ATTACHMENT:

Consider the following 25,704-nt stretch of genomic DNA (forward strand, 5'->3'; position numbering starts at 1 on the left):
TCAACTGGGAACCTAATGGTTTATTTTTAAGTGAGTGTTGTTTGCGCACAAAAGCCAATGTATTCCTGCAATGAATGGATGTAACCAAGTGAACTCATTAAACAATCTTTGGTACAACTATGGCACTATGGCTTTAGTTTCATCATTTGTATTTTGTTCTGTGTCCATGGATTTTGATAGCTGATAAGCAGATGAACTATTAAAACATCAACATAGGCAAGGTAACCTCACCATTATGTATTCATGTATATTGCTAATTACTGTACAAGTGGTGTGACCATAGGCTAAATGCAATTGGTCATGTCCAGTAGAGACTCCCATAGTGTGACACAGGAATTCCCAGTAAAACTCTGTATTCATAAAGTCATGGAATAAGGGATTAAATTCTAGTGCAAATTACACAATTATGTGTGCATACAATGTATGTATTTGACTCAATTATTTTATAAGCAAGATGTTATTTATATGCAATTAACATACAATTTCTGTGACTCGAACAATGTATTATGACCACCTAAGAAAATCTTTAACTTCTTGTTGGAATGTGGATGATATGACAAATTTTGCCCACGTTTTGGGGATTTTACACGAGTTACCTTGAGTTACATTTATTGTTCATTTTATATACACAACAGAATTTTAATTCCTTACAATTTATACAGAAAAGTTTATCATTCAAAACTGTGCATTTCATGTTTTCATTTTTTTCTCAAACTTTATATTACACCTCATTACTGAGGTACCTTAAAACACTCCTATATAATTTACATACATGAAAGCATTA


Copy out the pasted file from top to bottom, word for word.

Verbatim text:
Consider the following 25,704-nt stretch of genomic DNA (forward strand, 5'->3'; position numbering starts at 1 on the left):
TCAACTGGGAACCTAATGGTTTATTTTTAAGTGAGTGTTGTTTGCGCACAAAAGCCAATGTATTCCTGCAATGAATGGATGTAACCAAGTGAACTCATTAAACAATCTTTGGTACAACTATGGCACTATGGCTTTAGTTTCATCATTTGTATTTTGTTCTGTGTCCATGGATTTTGATAGCTGATAAGCAGATGAACTATTAAAACATCAACATAGGCAAGGTAACCTCACCATTATGTATTCATGTATATTGCTAATTACTGTACAAGTGGTGTGACCATAGGCTAAATGCAATTGGTCATGTCCAGTAGAGACTCCCATAGTGTGACACAGGAATTCCCAGTAAAACTCTGTATTCATAAAGTCATGGAATAAGGGATTAAATTCTAGTGCAAATTACACAATTATGTGTGCATACAATGTATGTATTTGACTCAATTATTTTATAAGCAAGATGTTATTTATATGCAATTAACATACAATTTCTGTGACTCGAACAATGTATTATGACCACCTAAGAAAATCTTTAACTTCTTGTTGGAATGTGGATGATATGACAAATTTTGCCCACGTTTTGGGGATTTTACACGAGTTACCTTGAGTTACATTTATTGTTCATTTTATATACACAACAGAATTTTAATTCCTTACAATTTATACAGAAAAGTTTATCATTCAAAACTGTGCATTTCATGTTTTCATTTTTTTCTCAAACTTTATATTACACCTCATTACTGAGGTACCTTAAAACACTCCTATATAATTTACATACATGAAAGCATTA